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Hoffmann, R. A wiki for the life sciences where authorship matters. Nature Genetics (2008)

Biodegradation and ecotoxicity of HFCs and HCFCs.

Hydrofluorocarbons (HFCs) and hydrochlorofluorocarbons (HCFCs) are used or developed as substitutes for fully halogenated chlorofluorocarbons. Based on the results of closed-bottle tests, the biodegradation of HFC-32, HCFC-123, HCFC-124, HFC-125, HFC-134a, HCFC-141b, HCFC-225ca, and HCFC-225cb was less than 60% after 28 days and therefore these compounds are considered not readily biodegradable. Standard acute toxicity tests with HCFC-123, HCFC-141b, and HCFC-225ca using algae, water fleas, and fish revealed EC50 values in the range of 17-126 mg/L. EC50 values of HFC-134a ranged between 450-980 mg/L. Fish studies with HCFC-141b and HCFC-225ca revealed bioaccumulation factors of <3 and 15-64, respectively. A study with plants revealed no effect of HCFC-141b on seed germination and growth of wheat (Triticum aestivum), radish (Raphanus sativus), and cress (Lepidium sativum). In conclusion, HFCs and HCFCs are not very toxic to aquatic organisms and terrestrial plants. No evidence for any aerobic biodegradation for most of the HFCs and HCFCs was found.[1]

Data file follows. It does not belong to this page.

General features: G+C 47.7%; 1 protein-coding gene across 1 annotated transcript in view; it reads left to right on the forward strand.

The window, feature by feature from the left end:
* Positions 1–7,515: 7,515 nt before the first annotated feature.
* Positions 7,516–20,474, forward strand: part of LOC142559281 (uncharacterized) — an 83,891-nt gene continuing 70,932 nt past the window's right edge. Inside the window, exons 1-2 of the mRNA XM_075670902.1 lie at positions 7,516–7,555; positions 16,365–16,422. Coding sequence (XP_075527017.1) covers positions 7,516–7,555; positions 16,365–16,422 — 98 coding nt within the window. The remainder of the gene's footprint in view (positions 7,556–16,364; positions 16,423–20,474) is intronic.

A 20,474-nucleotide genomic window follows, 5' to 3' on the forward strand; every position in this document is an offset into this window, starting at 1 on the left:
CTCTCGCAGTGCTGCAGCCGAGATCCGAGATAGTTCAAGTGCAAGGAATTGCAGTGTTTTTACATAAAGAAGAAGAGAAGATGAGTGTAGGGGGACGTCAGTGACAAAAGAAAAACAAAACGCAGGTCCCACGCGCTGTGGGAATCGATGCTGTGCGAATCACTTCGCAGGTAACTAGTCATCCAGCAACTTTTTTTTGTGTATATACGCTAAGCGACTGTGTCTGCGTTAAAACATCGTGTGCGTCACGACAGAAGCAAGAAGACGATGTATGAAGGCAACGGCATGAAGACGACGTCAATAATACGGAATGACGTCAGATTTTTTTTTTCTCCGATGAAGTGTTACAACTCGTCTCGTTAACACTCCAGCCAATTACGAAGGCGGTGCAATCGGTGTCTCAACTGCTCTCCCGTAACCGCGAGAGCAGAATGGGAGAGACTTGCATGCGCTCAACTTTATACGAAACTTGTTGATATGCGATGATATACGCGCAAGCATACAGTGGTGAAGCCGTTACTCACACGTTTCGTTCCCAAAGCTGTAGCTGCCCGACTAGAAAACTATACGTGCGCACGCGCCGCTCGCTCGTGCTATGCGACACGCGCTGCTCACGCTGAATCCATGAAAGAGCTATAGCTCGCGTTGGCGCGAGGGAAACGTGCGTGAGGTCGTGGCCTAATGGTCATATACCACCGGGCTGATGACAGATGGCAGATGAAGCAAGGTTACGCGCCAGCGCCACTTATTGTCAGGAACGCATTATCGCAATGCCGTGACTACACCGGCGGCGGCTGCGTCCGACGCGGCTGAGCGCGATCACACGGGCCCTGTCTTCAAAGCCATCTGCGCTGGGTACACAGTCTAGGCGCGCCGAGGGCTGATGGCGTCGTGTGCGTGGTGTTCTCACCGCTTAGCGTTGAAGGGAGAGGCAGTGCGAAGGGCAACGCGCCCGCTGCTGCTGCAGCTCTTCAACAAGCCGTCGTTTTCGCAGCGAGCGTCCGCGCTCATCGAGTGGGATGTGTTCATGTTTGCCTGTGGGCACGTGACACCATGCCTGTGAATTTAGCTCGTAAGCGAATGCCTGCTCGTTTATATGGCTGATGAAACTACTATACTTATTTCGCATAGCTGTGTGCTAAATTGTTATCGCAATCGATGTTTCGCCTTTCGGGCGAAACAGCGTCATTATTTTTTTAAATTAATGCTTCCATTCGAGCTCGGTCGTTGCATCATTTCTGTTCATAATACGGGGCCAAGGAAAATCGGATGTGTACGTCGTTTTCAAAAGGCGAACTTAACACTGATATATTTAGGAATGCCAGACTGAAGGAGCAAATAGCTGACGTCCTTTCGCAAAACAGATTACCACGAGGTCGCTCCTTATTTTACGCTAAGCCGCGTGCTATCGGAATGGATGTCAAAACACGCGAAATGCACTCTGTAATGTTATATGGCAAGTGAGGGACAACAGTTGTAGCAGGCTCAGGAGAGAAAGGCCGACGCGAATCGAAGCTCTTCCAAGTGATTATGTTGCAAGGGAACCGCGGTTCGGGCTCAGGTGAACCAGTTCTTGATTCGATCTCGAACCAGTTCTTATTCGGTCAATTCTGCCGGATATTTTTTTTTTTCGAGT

1. Biodegradation and ecotoxicity of HFCs and HCFCs. Berends, A.G., de Rooij, C.G., Shin-ya, S., Thompson, R.S. Arch. Environ. Contam. Toxicol. (1999) [Pubmed]
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